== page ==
Hands in VR: The Implications of Grasp

Matthew Hales
Apr 11, 2016 · 3 min read
The HTC Vive, flanked by the included hand controllers

For those buying their first high-end six-degree-of-freedom VR headset, hand controllers will most likely be part of that purchase. Oculus appears to be moving towards making the Rift+Touch bundle the default option for new buyers, and of course, HTC shipped hand controllers with their Vive headsets right out of the gate. It’s a critical development for VR designers, who can now move forward and develop for these controllers knowing that most of their players will have the ability to reach out and grab what lies before them. Of course, there will be challenges in accommodating players’ newfound dexterity.

Over the course of the last twenty years of 3D gaming there are quite a few awkward conceits to which players have become conditioned. We accept that small obstructions are often unvaultable, that water is generally unswimable, that fragile items are rarely breakable, and that many objects within reach will remain stubbornly immovable. It seems however that when a player is fully immersed in a virtual environment, they are far less willing to compromise on that last point. Like a typical two-year-old, if they can reach it, they will grab it, and when they grab it they are likely to inspect it closely. That presents the artists who create these virtual objects with some unique challenges.

Our brains organize our immediate environment into two different zones based on one’s ability to interact with the objects within them. These can be though of as stuff-within-reach, and stuff-to-which-I-must-walk. As far as the brain is concerned, these are very different areas and different regions of the brain actually light up in an fMRI when one thinks about a given object depending on the zone it occupies. Objects in the near zone, which is bracketed crisply by the proprioceptive bounds of your torso, and vaguely by the reach of your hand is processed by the superior parieto-occipital cortex (SPOC) area of the brain — this is the sweet-spot for dexterity and tool use. Objects beyond that are seen as targets of travel and not really considered by the SPOC, while objects within the near zone trigger our innate desire to examine, manipulate, and assess for future utility.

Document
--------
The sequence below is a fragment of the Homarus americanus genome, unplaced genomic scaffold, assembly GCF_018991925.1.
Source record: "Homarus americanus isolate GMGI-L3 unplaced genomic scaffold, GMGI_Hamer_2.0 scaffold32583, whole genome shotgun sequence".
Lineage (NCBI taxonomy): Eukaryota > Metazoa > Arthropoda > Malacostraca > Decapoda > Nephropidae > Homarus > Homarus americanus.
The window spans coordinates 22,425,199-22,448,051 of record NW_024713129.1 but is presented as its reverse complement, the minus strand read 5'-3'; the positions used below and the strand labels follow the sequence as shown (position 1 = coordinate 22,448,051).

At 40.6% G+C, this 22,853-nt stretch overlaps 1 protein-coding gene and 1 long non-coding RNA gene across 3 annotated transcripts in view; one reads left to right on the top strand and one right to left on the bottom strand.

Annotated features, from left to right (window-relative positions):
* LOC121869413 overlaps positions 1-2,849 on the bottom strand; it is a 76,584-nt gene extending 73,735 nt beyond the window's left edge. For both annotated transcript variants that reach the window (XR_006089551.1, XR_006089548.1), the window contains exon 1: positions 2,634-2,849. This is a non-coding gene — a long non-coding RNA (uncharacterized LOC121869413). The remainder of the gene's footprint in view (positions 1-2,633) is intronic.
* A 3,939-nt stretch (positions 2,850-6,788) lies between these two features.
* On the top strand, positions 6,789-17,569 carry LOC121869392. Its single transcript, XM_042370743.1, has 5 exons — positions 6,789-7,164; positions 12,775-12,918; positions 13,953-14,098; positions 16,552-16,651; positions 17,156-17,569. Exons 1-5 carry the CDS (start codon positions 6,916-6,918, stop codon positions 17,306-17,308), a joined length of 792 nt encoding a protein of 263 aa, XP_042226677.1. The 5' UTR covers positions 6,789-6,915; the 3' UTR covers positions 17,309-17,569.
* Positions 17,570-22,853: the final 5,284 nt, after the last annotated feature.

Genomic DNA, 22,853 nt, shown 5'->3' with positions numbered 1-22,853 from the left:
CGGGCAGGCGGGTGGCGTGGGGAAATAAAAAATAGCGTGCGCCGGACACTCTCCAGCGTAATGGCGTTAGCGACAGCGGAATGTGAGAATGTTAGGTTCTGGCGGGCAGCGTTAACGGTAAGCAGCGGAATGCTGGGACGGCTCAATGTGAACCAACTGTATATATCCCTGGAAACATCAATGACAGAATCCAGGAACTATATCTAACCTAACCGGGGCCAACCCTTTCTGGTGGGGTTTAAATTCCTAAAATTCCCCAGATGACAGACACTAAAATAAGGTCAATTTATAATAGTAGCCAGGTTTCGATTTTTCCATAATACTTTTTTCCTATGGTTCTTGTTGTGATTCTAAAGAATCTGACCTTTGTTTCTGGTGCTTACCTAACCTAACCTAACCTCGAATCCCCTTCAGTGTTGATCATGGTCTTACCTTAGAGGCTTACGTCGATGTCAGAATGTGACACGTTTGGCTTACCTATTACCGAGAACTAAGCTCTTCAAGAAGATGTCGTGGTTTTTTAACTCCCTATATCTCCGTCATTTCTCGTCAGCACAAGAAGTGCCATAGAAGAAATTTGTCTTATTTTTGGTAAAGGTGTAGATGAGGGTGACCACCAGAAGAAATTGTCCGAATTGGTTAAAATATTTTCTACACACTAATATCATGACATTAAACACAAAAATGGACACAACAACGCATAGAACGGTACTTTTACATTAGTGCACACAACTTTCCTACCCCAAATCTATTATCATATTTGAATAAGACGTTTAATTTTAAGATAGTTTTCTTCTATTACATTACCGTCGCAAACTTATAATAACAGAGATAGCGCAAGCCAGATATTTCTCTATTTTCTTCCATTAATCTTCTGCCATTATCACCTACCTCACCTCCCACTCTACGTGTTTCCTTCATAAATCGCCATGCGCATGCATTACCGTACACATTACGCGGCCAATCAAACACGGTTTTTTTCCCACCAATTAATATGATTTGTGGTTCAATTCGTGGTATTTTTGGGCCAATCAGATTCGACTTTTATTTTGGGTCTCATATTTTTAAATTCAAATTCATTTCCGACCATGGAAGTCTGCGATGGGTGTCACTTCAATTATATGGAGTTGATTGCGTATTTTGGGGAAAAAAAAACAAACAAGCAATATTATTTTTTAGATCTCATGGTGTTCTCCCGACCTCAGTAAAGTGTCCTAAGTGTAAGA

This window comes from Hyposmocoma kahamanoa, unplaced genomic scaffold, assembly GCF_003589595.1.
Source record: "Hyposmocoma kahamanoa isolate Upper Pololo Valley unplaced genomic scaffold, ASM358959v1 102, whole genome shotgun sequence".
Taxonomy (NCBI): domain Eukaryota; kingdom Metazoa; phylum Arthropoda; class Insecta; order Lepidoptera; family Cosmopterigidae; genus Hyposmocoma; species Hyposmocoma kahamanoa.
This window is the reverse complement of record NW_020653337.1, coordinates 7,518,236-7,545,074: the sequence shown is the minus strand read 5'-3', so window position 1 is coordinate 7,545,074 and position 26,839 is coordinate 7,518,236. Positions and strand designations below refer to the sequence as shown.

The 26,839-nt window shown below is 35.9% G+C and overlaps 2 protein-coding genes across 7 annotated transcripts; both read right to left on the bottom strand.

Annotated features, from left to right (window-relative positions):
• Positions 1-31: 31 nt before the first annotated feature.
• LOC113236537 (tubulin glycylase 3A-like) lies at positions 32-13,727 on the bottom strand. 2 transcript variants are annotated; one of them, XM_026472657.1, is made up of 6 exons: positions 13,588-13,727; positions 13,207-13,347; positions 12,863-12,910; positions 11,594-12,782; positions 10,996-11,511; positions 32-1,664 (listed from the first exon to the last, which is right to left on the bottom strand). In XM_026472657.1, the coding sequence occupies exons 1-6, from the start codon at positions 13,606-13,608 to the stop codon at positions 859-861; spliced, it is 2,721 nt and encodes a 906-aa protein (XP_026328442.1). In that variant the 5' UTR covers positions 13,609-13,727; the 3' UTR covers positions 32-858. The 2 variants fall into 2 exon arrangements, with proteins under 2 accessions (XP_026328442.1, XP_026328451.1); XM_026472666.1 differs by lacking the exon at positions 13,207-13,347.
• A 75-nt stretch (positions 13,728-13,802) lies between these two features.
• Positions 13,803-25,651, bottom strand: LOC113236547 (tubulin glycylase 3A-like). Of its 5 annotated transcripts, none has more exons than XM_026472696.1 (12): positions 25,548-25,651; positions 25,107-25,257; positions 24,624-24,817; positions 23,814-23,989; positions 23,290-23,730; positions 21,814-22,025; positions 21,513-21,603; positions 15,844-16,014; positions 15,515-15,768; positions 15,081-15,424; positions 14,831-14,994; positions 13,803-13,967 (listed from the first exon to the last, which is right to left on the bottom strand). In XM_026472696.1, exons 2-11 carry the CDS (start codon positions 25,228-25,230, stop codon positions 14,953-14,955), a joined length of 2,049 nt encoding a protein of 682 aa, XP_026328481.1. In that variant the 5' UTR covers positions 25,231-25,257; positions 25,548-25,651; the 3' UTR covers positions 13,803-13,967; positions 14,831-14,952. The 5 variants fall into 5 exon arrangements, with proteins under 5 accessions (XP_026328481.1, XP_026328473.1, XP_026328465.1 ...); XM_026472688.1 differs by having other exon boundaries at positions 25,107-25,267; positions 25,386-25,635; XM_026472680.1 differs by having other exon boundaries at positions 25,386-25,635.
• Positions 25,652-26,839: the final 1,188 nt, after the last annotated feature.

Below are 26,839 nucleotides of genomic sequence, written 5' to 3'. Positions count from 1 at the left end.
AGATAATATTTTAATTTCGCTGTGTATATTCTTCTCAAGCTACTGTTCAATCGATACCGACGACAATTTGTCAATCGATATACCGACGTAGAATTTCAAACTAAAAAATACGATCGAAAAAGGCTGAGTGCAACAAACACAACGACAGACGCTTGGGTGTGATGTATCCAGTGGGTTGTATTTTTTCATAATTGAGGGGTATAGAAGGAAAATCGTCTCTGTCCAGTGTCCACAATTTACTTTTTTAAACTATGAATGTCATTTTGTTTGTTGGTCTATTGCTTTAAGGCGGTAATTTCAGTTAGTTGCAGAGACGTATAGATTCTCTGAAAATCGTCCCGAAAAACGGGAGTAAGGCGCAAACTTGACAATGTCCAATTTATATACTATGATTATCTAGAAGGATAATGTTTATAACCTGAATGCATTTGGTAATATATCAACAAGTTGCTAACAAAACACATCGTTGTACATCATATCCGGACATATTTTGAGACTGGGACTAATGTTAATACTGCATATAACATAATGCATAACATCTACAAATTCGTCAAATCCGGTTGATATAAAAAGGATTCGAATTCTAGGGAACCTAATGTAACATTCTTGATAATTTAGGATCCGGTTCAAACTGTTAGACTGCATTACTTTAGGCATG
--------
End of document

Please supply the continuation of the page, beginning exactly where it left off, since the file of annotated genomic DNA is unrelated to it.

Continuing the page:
The SPOC area of the brain lighting up like a Christmas tree when manipulating a near-field object (probably inspecting said object for signs of lazy 3D construction).

Our primate brains buy-in to the w0rlds and objects we experience in VR as they do in no other medium. Users’ expectation of object manipulability in these virtual worlds is set not by decades of playing video games, but rather by decades of being humans in the physical world, so objects should be prepared for those interactions as much as possible. These items really shouldn’t ever be welded in place as static props, and should therefore not employ common shortcuts such as unfinished or missing bottom surfaces, or rough textures in areas that “won’t be visible”. They should have geometric and texture detail that can withstand being held within a dozen or so centimeters from one’s face at any angle. Of course these are demanding guidelines when designers are fighting to optimize their experiences to accommodate the high-res 90 frames per second that is required for users to maintain comfortable and plausible presence in their virtual worlds. In the context of VR, it will generally be preferable to reduce the number of objects within reach, than the quality and inspectability of the objects themselves.


Fig. 1 — Courtesy of HTC
Fig. 2 — Courtesy of Heitger, et al. “
Cortical regions involved in the observation of bimanual actions

Matthew Hales

Written by

VP of Immersive Technology at TurboSquid, and director of TurboSquid’s Virtual Reality Lab.

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